Mark Foo and 'The Unridden Realm'
It's hard to imagine now, but back in the early-1980's big wave surfing had become an ignored and often overlooked pasttime. A forgotten backwater of a larger current, big waves were being pursued by just a handful of surfers away from cameras and media glare.
At the time the pro tour was making huge corporate strides and the 'bums on seats' rule applied to surf contests. The ASP ran approximately 20 contests each year (as opposed 12 WT's now) and they were mostly held at popular urban beaches, such as Bondi and Huntington, in small, unspectacular waves.
Then, toward the mid-1980's, the attention began to refocus on Hawaii. There was a corporate element to this; the Hawaiian Billabong Pro and the Quiksilver in Memory of Eddie Aikau both began during these years.
A developing rivalry between the world's top two big wave surfers – Ken Bradshaw and Mark Foo – also helped to reignite interest in big wave riding. Waimea Bay was their arena, as it held the biggest known waves. On this day 26 years ago, January 18th 1985, the 'largest waves ever encountered by surfers' came to the Bay.
It was a defining day for each surfer; Bradshaw was the only person to successfully ride a wave and he also swam two full laps of the Bay trying to get in, Foo went under a 50 foot close out and attempted to take off on a 25 footer.
That night, Foo penned a famous article, The Unridden Realm, that was printed in surf magazines around the world. Bradshaw was incensed at Foo's shameless glory hunting and their rivalry deepened. For the full story, seek out Andy Martin's excellent book 'Stealing the Wave'.
The following are extracts from The Unridden Realm. After Bradshaw has swum in the Bay is empty for a time till James 'Booby' Jones, Alec 'Ace Cool' Cooke, and JP Patterson paddle out. The surf is rising and Foo joins them...
'The interval between big sets is now under ten minutes. Another set appears and this one wave's a full on 30 feet and has us all scratching up the face and looking into the pit of this thing. It was a moment I will never forget. The thing about Waimea, besides the sheer size and steepness, is its massiveness and the volume of moving water. So this monster is pitching up and out and turns into the biggest tube I've never imagined. It looks like a huge cavern with half the ocean as its roof and sides. With so much power the water no longer seemed liquid, it looked and felt solid, like steel. At that instant I came to realise that there is no way to ride such a wave, no matter how long a board, no matter how early you get in, there is just too much energy and water moving and the impact would have surely killed.'
None of the surfers have yet ridden a wave and realise that the opportunity to do so is getting away from them. The surf just keeps getting bigger...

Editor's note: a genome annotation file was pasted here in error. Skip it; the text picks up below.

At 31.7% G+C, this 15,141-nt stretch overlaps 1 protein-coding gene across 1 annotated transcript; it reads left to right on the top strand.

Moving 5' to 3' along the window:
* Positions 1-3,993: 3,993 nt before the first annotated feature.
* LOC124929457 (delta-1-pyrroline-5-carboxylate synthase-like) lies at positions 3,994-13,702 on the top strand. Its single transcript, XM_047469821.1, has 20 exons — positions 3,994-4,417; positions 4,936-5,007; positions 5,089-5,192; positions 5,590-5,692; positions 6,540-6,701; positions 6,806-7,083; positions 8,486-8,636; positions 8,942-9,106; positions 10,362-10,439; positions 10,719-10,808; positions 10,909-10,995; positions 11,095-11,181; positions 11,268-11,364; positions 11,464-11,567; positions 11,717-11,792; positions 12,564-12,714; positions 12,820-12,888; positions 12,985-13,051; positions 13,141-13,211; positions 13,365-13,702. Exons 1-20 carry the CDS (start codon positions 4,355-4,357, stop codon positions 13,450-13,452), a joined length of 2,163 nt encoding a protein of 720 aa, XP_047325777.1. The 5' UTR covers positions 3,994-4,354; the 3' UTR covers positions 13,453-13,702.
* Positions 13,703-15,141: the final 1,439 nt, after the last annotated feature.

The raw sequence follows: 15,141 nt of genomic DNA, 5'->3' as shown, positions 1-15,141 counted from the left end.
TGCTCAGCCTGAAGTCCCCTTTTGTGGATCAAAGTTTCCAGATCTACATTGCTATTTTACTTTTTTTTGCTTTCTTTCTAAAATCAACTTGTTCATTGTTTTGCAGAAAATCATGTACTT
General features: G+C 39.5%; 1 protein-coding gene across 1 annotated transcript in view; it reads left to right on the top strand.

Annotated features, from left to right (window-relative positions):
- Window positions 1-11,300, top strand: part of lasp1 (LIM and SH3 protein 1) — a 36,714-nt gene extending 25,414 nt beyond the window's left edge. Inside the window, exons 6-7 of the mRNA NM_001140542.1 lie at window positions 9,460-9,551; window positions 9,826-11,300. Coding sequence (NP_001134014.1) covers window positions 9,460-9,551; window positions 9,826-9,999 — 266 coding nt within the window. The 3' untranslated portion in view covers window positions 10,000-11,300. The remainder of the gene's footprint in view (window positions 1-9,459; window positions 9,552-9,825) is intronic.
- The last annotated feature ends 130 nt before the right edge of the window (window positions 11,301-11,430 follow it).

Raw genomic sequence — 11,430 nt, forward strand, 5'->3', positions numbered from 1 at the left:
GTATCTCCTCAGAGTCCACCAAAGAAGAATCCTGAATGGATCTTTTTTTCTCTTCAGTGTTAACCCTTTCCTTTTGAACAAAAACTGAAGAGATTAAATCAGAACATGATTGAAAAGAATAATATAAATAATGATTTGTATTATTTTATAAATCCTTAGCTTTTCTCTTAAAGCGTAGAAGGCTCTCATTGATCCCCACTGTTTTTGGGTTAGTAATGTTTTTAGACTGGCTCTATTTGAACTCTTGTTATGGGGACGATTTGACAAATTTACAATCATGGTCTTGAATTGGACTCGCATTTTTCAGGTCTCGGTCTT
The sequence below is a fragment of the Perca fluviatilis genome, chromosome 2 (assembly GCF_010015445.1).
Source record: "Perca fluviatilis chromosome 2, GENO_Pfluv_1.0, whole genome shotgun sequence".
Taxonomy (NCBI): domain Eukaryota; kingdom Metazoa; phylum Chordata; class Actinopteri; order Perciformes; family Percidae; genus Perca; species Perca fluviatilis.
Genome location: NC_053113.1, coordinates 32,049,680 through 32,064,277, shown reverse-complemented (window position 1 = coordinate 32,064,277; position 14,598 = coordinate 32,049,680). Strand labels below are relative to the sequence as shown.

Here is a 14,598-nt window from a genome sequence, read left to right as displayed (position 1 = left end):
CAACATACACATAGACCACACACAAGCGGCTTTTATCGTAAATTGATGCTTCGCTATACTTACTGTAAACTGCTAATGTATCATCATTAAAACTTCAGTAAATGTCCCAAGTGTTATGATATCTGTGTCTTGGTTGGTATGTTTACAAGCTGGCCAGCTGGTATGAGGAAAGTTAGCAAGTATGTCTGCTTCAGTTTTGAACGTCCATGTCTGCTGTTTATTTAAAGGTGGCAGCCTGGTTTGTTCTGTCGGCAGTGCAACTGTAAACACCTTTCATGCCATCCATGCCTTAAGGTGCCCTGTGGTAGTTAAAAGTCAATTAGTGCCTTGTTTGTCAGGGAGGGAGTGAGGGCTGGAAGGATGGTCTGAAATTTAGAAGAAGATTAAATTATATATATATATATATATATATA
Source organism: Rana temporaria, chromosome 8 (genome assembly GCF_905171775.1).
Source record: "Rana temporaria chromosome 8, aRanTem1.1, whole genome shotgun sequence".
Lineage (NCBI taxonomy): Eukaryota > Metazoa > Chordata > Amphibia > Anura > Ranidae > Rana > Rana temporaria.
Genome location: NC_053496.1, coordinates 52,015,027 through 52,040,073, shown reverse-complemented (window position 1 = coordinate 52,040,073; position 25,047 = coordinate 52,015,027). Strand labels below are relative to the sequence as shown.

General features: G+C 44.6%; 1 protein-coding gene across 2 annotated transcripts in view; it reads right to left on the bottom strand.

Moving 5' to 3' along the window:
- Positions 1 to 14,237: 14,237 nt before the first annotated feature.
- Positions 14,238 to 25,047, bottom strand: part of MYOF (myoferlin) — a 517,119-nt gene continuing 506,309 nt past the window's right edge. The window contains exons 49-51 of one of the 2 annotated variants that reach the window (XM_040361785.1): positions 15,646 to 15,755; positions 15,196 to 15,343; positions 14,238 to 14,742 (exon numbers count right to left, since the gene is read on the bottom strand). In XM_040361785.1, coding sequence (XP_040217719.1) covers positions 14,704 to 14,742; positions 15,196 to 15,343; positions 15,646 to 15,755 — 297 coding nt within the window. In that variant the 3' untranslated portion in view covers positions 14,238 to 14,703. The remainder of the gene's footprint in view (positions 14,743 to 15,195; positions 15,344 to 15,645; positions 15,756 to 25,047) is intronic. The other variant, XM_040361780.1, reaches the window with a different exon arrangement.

'I can hear screaming from the people on the point, but still can't see the next wave. I'm the furthest over and inside and make it over the top last to see this beast of a wave fill the entire horizon. I've just been looking at waves in the 25-30 foot range, which is as big as I've ever seen. This thing, or wave, or tsunami, is clearly twice as big as anything I've ever encountered. Easily. It's already standing and feathering a good 200 metres outside and all there is to see is this towering wall of water. Booby, who saw it first, is already digging out, but there is no way he or any of us will be able to get far enough out, so I decide to bolt for the other side of the Bay as far into the channel as possible. Of course I didn't think it would turn out to be a monstrous left which started from outside the Bay and ended up freight-training and pitching top to bottom all the way across the entire Bay. So here I am, I've paddled into the worst place, right into the highest peak, and all the other guys are diving for the bottom as the wave transforms into an avalanche of whitewater. Truly awesome.'
The Waimea lifeguards call the rescue helicopter as soon as they see the wave and begin to pick the surfers out. Booby gets in the basket first. Next is Ace Cool who gets lifted just before he 'became hamburger mince on the rocks'. Last is JP Patterson. The helicopter comes for Foo but he waves it away. He wants to ride a wave in and, after dodging a few close outs sets, races inside to pick off a 25 footer. He paddles into it...
'Technically and mentally I keep it all together as I freefall vertically a good 25 feet on my board, but the flight is too long and the wave too concave and I crash upon impact. This time I hit so hard I see stars and start bouncing down the face as a good portion of the Pacific starts bearing down on me. I feel the explosion of the lip, I hear my cherished 9'0", three-stringer, Lundy thruster snap and I feel my watch break away from my wrist. I feel myself getting sucked up and over for another thrashing. Things turn pretty gray for the rest, and when I resurface the helicopter is waiting. I gave it my best shot, the Bay was whitewater from end to end, so I jumped right in the basket for the ride home.'
In 1994 Mark Foo passed away while surfing 15-20 foot Mavericks in Northern California. He'd travelled there with Bradshaw, the two having buried the hatchet and become big wave partners. Foo's 'unridden realm' was destroyed by the game-changing advent of tow surfing. However, the wave that Foo, Cooke, Pattersen and Jones went under on January 18th 1985 is still the largest wave ever encountered by paddle surfers.
(The Unridden Realm was published in the Tracks Book of Big Surf, 1985)